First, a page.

One look at that stat sheet answered most questions regarding why Connecticut beat Washington 61-53 in a nonleague game Saturday night at...
HARTFORD, Conn. — One look at that stat sheet answered most questions regarding why Connecticut beat Washington 61-53 in a nonleague game Saturday night at the XL Center.
For example, Washington (8-5) set season lows in points (53), field-goal percentage (29.7 on 19 of 64) and three-point percentage (23.5 on 4 of 17).
And Washington’s seasonlong rebounding issue was a problem again as UConn (10-2) outrebounded the Huskies 40-36, only the second time Connecticut has had more rebounds than its opponent this season.
“You have to give UConn credit in that they did a good job on the boards,” UW coach Lorenzo Romar said. “There were a lot of shots to be had on the backboards with us shooting a low percentage. On the offensive boards, we were able to get 14 to their seven, but that wasn’t enough.”
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C.J. Wilcox, Washington’s top scorer, was held to five points on 2-for-12 shooting.
Scott Suggs led the Huskies with 15 points,
UConn, meanwhile, had a trio of double-figure scorers in Omar Calhoun (14), Shabazz Napier (13) and Ryan Boatright (12).
“UConn came out aggressive on defense early, but the ball did not go down for us,” Romar said of UConn’s man-to-man defense.
Wilcox blamed himself for missing shots, especially when he had good looks at the basket.
“On a couple of those shots, they played good defense,” Wilcox said. “But half of them were wide-open shots, and they just weren’t falling. There weren’t any excuses.
“I was surprised we weren’t making shots. But it was one of those nights where the shots weren’t falling. In pregame shooting, we all felt comfortable. But during the game they didn’t fall.”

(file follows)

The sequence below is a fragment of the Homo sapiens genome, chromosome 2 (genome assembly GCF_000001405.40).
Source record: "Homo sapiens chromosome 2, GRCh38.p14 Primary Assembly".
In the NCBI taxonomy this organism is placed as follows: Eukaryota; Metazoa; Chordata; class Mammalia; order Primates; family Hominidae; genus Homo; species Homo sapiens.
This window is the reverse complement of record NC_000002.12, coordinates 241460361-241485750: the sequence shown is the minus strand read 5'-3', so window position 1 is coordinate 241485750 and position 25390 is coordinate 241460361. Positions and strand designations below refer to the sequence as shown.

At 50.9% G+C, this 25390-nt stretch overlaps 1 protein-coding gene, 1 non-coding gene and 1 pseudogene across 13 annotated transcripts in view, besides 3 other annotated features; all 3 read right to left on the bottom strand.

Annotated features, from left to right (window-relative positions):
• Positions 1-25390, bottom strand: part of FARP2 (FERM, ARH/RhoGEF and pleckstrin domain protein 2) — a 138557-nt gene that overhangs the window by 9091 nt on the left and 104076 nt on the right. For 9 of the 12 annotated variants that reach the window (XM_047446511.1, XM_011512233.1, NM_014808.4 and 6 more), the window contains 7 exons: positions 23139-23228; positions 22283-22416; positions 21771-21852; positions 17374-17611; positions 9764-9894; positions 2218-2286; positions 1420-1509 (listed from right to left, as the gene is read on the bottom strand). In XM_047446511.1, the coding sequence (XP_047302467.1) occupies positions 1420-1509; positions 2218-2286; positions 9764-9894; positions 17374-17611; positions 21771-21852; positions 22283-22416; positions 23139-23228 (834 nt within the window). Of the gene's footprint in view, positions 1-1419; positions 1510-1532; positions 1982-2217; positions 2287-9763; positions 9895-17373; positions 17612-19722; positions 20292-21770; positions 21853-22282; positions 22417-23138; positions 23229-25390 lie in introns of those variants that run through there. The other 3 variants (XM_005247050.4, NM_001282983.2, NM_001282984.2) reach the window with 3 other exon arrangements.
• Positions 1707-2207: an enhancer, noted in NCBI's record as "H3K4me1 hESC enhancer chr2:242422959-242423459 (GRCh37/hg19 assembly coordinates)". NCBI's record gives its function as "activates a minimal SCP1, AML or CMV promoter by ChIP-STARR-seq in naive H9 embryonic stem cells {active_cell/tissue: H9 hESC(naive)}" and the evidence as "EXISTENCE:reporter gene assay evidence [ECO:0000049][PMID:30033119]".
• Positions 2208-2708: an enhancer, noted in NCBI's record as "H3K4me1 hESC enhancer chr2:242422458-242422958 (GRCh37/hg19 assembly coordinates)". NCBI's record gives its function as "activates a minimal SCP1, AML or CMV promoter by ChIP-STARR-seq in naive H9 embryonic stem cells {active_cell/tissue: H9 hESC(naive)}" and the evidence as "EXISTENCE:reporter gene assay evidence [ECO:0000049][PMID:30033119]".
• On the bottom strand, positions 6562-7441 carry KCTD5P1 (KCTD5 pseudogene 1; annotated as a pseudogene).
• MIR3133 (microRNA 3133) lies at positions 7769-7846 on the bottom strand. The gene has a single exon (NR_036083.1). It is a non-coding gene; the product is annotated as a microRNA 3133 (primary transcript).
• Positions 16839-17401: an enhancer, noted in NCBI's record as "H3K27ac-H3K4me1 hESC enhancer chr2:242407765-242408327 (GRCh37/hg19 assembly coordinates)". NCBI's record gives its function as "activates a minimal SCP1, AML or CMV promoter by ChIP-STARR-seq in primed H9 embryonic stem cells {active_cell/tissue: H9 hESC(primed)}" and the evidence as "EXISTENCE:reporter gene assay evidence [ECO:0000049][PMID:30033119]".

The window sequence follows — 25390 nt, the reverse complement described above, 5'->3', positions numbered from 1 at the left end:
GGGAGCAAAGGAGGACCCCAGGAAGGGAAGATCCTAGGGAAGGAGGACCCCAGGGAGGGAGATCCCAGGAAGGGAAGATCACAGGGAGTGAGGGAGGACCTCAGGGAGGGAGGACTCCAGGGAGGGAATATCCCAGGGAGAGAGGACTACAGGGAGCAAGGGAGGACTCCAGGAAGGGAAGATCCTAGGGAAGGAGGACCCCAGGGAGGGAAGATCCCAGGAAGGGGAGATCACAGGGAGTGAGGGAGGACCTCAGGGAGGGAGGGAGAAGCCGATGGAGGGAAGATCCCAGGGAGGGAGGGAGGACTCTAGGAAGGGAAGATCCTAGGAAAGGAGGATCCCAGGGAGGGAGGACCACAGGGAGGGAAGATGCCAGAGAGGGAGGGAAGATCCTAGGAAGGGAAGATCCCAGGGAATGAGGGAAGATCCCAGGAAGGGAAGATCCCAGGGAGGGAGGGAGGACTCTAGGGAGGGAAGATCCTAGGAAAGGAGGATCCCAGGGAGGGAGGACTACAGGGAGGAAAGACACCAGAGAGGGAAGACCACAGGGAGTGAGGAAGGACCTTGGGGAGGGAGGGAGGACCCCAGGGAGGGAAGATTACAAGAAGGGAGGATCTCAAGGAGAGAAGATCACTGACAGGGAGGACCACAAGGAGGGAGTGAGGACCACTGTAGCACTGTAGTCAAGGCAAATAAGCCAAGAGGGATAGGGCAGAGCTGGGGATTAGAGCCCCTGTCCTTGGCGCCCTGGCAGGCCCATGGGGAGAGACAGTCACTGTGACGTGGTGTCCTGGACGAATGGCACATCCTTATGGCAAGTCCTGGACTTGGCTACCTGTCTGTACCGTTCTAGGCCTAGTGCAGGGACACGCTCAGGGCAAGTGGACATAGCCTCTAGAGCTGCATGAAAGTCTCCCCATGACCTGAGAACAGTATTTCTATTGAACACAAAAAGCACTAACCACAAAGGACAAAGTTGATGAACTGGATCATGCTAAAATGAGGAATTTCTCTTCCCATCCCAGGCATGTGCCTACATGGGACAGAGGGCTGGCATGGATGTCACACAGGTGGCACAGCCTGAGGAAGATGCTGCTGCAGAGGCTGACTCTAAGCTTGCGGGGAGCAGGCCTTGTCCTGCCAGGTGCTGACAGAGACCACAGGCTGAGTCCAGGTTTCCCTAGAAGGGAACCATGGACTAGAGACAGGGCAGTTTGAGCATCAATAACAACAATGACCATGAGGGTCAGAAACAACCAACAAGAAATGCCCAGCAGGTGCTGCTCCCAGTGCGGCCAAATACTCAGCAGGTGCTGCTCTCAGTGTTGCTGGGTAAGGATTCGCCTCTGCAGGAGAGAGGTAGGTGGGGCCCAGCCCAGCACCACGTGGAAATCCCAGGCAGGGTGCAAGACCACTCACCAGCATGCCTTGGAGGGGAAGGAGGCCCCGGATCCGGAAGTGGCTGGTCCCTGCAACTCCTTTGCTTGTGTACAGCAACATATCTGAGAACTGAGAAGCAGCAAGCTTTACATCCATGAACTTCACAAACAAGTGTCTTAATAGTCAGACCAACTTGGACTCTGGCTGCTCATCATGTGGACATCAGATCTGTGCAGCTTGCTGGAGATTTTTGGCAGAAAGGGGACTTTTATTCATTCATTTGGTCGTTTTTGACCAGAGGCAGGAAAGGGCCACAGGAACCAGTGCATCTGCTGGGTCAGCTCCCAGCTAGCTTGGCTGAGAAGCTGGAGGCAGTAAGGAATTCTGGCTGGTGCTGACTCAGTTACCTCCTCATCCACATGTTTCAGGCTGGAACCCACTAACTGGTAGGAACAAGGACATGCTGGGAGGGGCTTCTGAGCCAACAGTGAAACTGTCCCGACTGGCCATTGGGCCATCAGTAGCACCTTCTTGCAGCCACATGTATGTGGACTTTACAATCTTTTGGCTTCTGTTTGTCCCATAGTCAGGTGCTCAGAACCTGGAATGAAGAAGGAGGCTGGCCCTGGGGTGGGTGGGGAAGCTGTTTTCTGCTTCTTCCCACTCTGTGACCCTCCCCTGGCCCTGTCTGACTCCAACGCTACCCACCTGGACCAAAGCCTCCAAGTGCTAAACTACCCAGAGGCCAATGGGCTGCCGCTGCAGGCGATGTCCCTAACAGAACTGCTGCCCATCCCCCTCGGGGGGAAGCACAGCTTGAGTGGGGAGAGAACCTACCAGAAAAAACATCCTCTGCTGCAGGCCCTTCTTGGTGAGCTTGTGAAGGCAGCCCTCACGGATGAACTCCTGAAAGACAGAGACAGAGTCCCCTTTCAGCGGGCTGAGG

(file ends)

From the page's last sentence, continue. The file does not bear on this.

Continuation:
It was the final nonconference game for Washington, which opens the Pac-12 season Saturday at Washington State.
“We’re going to take what we can from the loss,” Wilcox said. “It shouldn’t carry over. We’re going to go to practice next week and build on what we can.”
“We played another team (in the Big East), Seton Hall, and we played Ohio State, who was No. 4 in the country,” Romar said. “This was a game against a good, storied program from a strong conference.
“If we had been successful, it would have helped us. Now, we must get ready for our conference.”
Even though Washington shot a frigid 32.3 percent (10 for 31) in the first half, it still trailed just 31-25 at intermission.
One reason UConn didn’t lead by more was UW forced four turnovers in the last four minutes.
Suggs drained a three-point shot after the first of those UConn miscues to give Washington a 24-23 lead. But UConn built a five-point halftime lead by going 8 for 8 from the foul line in the final 3:57.
UConn opened the second half with a 13-4 run capped by an alley-oop jam by Calhoun.
Washington countered with a 15-5 run that sliced its deficit to 50-45 with 7:75 remaining. But a 9-1 UConn run ended Washington’s chances.
“I give a lot of credit to UConn tonight,” Romar said. “Down the stretch they probably turned the ball over more times than they would have liked. But, overall, they were able to do what they tried to do.”
Percentages: FG .297, FT .688. Three-point goals: 4-17, .235 (Suggs 2-6, Simmons 1-2, Wilcox 1-6, Andrews 0-1, Gaddy 0-2). Team rebounds: 2. Blocked shots: 3 (Wilcox, Simmons, Kemp, Jr.). Turnovers: 13 (Andrews 3, Simmons 3, Suggs 2, Gaddy 2, Jarreau, Wilcox, Kemp, Jr.). Steals: 8 (Simmons 3, Suggs 2, Gaddy, Jarreau, Andrews). Technical fouls: N’Diaye.
Percentages: FG .468, FT .600. Three-point goals: 2-14, .143 (Daniels 1-2, Napier 1-6, Boatright 0-2, Calhoun 0-4). Team rebounds: 9. Blocked shots: 4 (Wolf 2, Daniels, Olander). Turnovers: 17 (Napier 7, Boatright 2, Calhoun 2, Wolf 2, Daniels 2, Nolan, Evans). Steals: 6 (Napier 3, Evans 2, Wolf). Technical fouls: None.
Attendance: 12,720. Officials: Michael Stephens, Brian O’Connell, Mike Roberts.